In a 2007 study from a referral center in Malaya, Tang et al [25] reviewed cases of 71 patients with 73 preauricular sinuses. They found an overall recurrence rate of 14.1% and that 16% of sinuses required drainage of an abscess prior to definitive surgery. Additionally, preauricular sinuses with a previous history of infection or those actively infected during the definitive surgery seemed to be associated with a higher tendency for recurrence. Surgical demonstration of the sinus tract by probing with lacrimal probes or sinus probes, followed by injection of methylene blue, reduces the recurrence rate. Some have advocated a minimal supra-auricular approach without a surgical drain for removal of preauricular sinuses. [26]

Dickson et al found that methylene blue was a safe and useful means of demarcation of preauricular sinuses and branchial sinuses and fistulae in a series of 20 children with preauricular sinuses and 11 with branchial sinuses and fistulae, allowing for smaller incisions and minimal dissections. [27]

In 2010, Bajwa and Kumar reported on radiofrequency thermal ablation versus cold steel” excision for supra-auricular excision of preauricular sinuses. They concluded that radiofrequency-assisted local wide excision appeared to be superior to cold steel excision because the former offered better perioperative visualization, with minimal bleeding and easier dissection. Additionally, they reported that radiofrequency thermal ablation was associated with a lower recurrence rate. [28]

In a 2009 study of the histologic relationship of preauricular sinuses to auricular cartilage, Dunham et al found that sinocartilaginous distances may suggest it can be challenging to dissect most sinus tracts from the cartilage. Thus, the routine removal of a minimal portion of auricular cartilage in combination with the sinus tract can provide a more thorough excision and may stop recurrence. [29]

A group in Singapore found that microscope guidance using probe guidance with methylene blue yields a lower recurrence rate than simply using methylene blue with probe guidance. [30]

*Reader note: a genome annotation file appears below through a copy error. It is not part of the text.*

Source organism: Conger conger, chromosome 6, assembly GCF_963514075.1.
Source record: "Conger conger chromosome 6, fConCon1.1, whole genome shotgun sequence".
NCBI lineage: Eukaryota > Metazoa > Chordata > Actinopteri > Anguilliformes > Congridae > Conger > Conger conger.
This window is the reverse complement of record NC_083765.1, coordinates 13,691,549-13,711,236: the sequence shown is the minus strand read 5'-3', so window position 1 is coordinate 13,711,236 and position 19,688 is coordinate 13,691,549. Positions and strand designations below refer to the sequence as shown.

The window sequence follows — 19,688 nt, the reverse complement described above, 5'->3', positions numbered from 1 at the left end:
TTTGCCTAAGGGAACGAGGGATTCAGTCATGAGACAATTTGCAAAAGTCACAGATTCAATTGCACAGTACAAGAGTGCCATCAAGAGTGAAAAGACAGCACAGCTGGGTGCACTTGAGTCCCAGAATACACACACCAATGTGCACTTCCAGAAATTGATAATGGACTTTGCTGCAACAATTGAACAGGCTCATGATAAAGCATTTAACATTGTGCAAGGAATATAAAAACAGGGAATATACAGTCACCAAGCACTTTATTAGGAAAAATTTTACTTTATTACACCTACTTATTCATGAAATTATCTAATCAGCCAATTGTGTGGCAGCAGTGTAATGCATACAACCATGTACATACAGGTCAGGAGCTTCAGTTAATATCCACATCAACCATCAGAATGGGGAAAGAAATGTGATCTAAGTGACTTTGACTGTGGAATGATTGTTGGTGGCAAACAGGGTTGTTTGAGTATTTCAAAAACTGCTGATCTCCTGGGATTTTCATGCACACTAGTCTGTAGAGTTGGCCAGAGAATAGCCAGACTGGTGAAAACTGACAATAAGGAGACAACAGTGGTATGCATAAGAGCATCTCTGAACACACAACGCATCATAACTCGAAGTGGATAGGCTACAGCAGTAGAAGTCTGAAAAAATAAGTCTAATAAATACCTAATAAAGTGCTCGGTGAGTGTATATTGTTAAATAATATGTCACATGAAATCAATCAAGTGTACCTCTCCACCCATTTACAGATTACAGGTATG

A report form Chowdary et al advocates use of magnification during surgery. The surgery involves a wide surgical technique accompanied with a postextended auricular incision through a supra-auricular approach (successful at 8 y follow-up). [31]

The state-of-the-art of surgery on preauricular sinuses has not advanced in 2015, and surgical treatment options reported previously to 2015 continue to be used. [32]

If the preauricular sinus recurs, it should be fully removed.



Consult plastic surgeons or otolaryngologists for surgical treatment.



Patients may develop infection of the tract with abscess formation. Coatesworth et al described successful management of preauricular sinus abscess that allows drainage of pus with minimal or no disturbance of the sinus. [33]

Infections and ulcerations may occur at a site distant from the opening.

Postoperative recurrence is a complication of preauricular sinus tract extirpation. Several factors contribute to recurrence after surgery, as follows:

  • Previous attempt at surgical removal

  • Surgery under local anesthesia

  • Incomplete removal of the sinus tract

  • Active infection at the time of surgery

  • Drainage of an abscess prior to surgery

  • Poor delineation of the entire sinus tract during surgery

  • Failing to remove the auricular cartilage at the base of the sinus

  • Failing to identify the facial nerve because it lies close to the sinus

Most recurrences occur during the early postoperative period, within 1 month of the procedure. Recurrences should be suspected when discharge from the sinus tract opening persists. The overall incidence of recurrence varies among different studies and ranges from 5-42%.

Winkler et al noted a scalp arteriovenous malformation spontaneously hemorrhaging into a preauricular sinus; it was successfully treated with intravascular embolization and surgical ligation. [34]



If the preauricular sinus becomes repeatedly infected, it can be surgically removed.


Long-Term Monitoring

If a preauricular sinus is repeatedly infected and the patient does not want surgery, its contents can be cultured and proper antibiotics to cover the pathogens can be given.